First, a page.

Francis Wedgewood, Samuel Gaskell, a nephew of William, his son Philip
and nephew, Frank Green. In 1857 he
retired from teaching and his daughters started up a school for girls which
they ran for ten years. On 9 March 1859
Elizabeth Gaskell mentions in a letter to a friend that ( her daughter) “Flossy
[ Florence] is to go to school, at dear
old Knutsford, with some Miss Greens, (the daughters of the Unitarian Minister
there,) who are like sisters to our elder girls”. Julia Gaskell also went to the school.
Florence was the same age as Isabella, who was also being taught by her elder
sister Emily, and the two remained friends until
Florence’s early death. There are several letters in the collection from both
Florence and Julia.
Henry both wrote and edited
several books including “Knutsford its Traditions and History” first published
in 1859. He took great interest in all
that concerned the welfare of Knutsford and its inhabitants encouraging local
people to study by donating books to a borrowing library in the Chapel – many
of which still survive there today. At
various times giving free courses of lectures on natural science and other
useful and interesting subjects. . For
some years he was examiner to the Home Missionary Board and a trustee and
vice-president of the Literary Institute.
He was also one of the promoters of the Savings Bank in Knutsford.. After his death
many of his collection of books were given to the The
Library of the Unitarian College in Manchester.
His wife Mary died in June 1871 and he
having had an operation for blindness earlier in the year, from which he
appeared to have recovered well, died at 2.30 on the 9th August 1873
and was buried in the churchyard which surrounds the Brook Street Chapel.
Emily, Mary Ellen and Isabella continued
to live at Heathfield with their grandmother Ann Brandreth. She had been living
with the family for many years and from the letters it appears that for
sometime she had been suffering from dementia. Although the girls had
considered moving from Heathfield due to their grandmother’s ill health they
decided to stay, and
it was not until after her death in May 1874 that they were then able to move
away. During this period Isabella became
engaged to Arthur Jamieson, a doctor at St. Helens, and they were married in November the
following year. Emily and Mary Ellen
Green then moved to London where they lived until their deaths.
John Phillip, Henry and Mary’s only son, having been
educated at the school at Heathfield went to the newly established London University
the age of 16 in 1846. At that time Oxford and Cambridge were closed
to all who were not members of the established church. Several of the boys from the school also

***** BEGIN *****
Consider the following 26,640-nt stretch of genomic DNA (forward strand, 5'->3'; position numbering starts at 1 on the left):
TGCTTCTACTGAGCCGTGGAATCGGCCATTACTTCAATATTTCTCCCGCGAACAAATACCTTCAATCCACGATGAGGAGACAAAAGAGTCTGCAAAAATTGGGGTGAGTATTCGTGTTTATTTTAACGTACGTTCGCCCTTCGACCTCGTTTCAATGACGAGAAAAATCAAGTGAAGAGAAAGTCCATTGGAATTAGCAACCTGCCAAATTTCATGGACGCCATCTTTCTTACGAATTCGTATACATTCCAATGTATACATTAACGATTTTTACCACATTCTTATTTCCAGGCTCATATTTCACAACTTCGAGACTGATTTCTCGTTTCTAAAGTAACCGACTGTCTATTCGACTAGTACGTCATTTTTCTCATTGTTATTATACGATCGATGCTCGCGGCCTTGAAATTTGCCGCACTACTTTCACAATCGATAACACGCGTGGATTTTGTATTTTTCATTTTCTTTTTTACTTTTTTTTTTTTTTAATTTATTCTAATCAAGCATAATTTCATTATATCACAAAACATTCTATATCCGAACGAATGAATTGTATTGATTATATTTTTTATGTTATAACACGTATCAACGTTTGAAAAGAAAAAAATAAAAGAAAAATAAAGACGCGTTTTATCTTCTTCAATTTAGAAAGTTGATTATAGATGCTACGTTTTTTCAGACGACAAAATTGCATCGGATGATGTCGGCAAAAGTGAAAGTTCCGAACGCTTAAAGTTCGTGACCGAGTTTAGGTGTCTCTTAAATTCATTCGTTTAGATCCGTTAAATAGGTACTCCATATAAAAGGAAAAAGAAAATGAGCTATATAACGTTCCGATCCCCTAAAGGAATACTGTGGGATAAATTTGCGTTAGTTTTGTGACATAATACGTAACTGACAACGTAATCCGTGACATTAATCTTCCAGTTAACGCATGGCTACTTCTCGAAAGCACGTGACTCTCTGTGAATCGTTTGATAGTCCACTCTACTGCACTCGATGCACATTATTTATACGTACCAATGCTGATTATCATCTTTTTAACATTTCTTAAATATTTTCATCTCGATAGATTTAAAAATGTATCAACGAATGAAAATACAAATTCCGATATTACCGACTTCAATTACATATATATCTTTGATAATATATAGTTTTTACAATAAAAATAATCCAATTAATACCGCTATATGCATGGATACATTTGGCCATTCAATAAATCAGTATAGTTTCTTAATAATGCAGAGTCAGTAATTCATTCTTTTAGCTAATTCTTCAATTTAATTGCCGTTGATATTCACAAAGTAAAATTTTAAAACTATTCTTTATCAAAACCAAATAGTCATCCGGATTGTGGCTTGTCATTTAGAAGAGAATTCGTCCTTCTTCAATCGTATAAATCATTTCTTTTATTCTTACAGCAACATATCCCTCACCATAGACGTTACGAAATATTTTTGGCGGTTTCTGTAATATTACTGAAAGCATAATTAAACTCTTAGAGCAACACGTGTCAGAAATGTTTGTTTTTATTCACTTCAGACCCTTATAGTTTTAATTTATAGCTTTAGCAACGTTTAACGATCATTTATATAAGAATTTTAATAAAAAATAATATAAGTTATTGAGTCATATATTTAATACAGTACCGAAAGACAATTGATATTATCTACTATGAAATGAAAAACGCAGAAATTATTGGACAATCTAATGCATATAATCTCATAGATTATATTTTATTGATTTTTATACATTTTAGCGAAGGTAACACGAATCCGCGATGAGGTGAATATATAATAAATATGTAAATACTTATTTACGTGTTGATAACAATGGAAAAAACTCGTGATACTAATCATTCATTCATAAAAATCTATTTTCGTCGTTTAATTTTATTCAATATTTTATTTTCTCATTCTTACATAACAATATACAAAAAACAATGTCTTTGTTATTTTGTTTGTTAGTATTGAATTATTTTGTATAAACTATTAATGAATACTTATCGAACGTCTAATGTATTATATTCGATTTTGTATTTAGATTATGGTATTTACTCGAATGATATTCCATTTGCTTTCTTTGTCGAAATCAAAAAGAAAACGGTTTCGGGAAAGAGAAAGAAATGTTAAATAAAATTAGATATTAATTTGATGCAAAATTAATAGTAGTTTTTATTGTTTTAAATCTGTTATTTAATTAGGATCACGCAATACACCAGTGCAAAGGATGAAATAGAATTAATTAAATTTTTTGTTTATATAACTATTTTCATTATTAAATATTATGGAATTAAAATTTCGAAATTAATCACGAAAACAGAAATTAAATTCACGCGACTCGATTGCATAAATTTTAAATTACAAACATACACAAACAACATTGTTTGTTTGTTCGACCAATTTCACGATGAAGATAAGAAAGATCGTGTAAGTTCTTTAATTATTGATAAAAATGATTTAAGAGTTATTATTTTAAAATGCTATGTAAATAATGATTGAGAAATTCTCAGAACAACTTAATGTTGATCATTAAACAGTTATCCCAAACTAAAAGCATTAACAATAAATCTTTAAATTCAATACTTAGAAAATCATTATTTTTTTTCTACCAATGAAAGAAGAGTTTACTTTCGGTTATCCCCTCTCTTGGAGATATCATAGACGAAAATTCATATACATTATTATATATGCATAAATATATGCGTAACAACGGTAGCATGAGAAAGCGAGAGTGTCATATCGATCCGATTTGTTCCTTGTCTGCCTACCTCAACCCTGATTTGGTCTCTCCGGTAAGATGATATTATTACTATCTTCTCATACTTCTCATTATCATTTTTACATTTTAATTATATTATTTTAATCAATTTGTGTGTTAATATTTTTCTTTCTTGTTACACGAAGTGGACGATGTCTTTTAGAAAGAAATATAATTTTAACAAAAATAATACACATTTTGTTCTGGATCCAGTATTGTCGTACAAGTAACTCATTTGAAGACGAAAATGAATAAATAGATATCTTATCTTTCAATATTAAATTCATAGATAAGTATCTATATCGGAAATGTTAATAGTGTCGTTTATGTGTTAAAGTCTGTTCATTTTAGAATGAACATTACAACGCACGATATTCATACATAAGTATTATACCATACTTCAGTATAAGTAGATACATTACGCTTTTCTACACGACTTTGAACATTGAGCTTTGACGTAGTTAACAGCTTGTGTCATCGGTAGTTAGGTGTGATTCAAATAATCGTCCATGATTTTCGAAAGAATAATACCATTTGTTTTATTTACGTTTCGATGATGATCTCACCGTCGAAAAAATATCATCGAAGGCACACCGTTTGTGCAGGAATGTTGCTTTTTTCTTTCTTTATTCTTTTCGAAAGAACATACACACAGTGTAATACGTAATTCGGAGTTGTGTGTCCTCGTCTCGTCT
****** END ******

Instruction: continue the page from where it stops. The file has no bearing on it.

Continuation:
went there and remained
Philips’s lifelong friends.
In 1849 he gained a Bachelor of Arts Law degree passing in the 1st
Division at 2nd honours and in 1850 took
the Examination for the Flaherty Scholarships passing 2nd in honours. In March of the same year he went to Heidelberg
University and attended there the lectures of Professors Wangeroro
and Mettermaier on Roman Law and in June went on a
tour in the Tyrol, Lake of Conioli and to Venice and
then through Trieste, Vienna and Dresden to Berlin.
During 1851 he remained at
Heathfield – presumably helping teach, and it was not until January 1852 that
he returned to London to commence working towards being called to the Bar. Throughout his time in London money was
always in short supply, there are no letters after May 1852 and he probably had to return to
Cheshire as he could not gain any outside employment to help subside his
studies. When he returned to London in January 1854, he was teaching initially
in a school and going to law lectures before he gaining a position in chambers.
He was eventually called to the Bar in November 1856.
There are no surviving letters in the first four
months of 1855 and in all probability it was at this time that Philip was
thinking about, and then converted, to Roman Catholicism. The family wrote to each other so regularly
that I am sure that during this period many letters would have been exchanged
on the matter. However, both his parents
and other friends and family were very disturbed by his conversion, and it
seems likely that letters on the subject were destroyed.
John Phillip was both
intelligent, diligent and hard working but despite these obvious good qualities
he had great difficulty in gaining legal briefs, the reason for this is not
clear but one can surmise that having first been a non-conformist and then
converted to Rome this might not have helped his cause. After struggling for several years to gain a
foothold in the profession, and being only too aware of the financial burden he
had put on his family, he decided to leave and take up a position as advocate
in Bombay in 1860.
In 1868 he returned to
England and in December married Theresa Herbert daughter of John Rogers Herbert
a Royal Academician. On his return to
Bombay he became Acting Remembrancer of legal affairs
in November 1869 and from May 1870 to May 1871 acting judge of the high
court. Philip’s sister Ellen had gone
out to Bombay and during that time Theresa had a miscarriage which resulted in
her to return to England in that month due to ill health, from which she never
recovered, and she died in 1872.
Philip returned home in the
autumn of 1871 after the death of his mother, returning to India in May 1872,
when he was again appointed Acting Judge of the High Court. The appointment was confirmed early in 1873
and later in the year he returned to London via Italy arriving in January 1874.
He returned to Italy in March with Isabella and Agnes Herbert, his sister-in-law. After an arranged meeting with Cecilia Packer
he married her in 1874 in Benevento before returning to England for a civil
ceremony in London. She was the daughter
of Marchese Pacca of
Benevento in Southern Italy. They had
three sons, Carlo, Harry and Philip.
They returned to Bombay where, at the end of the
suffered a stroke which left him partially paralysed. [see
appendix A]. This resulted in him
returning to England in January 1880 on a years sick leave at which point he
had to retire on
health grounds. He and
Cecilia then lived in Italy until he was killed in the earthquake on the Island
of Ischia in 1883. Cecilia remained in
Italy before returning to England when the boys went to school and there are
several letters in the collection from and to her which have not as yet been
Heathside drawn by Lucy Holland
Tabley Mere drawn by Lucy Holland
Copyright Sarah Tanner 2008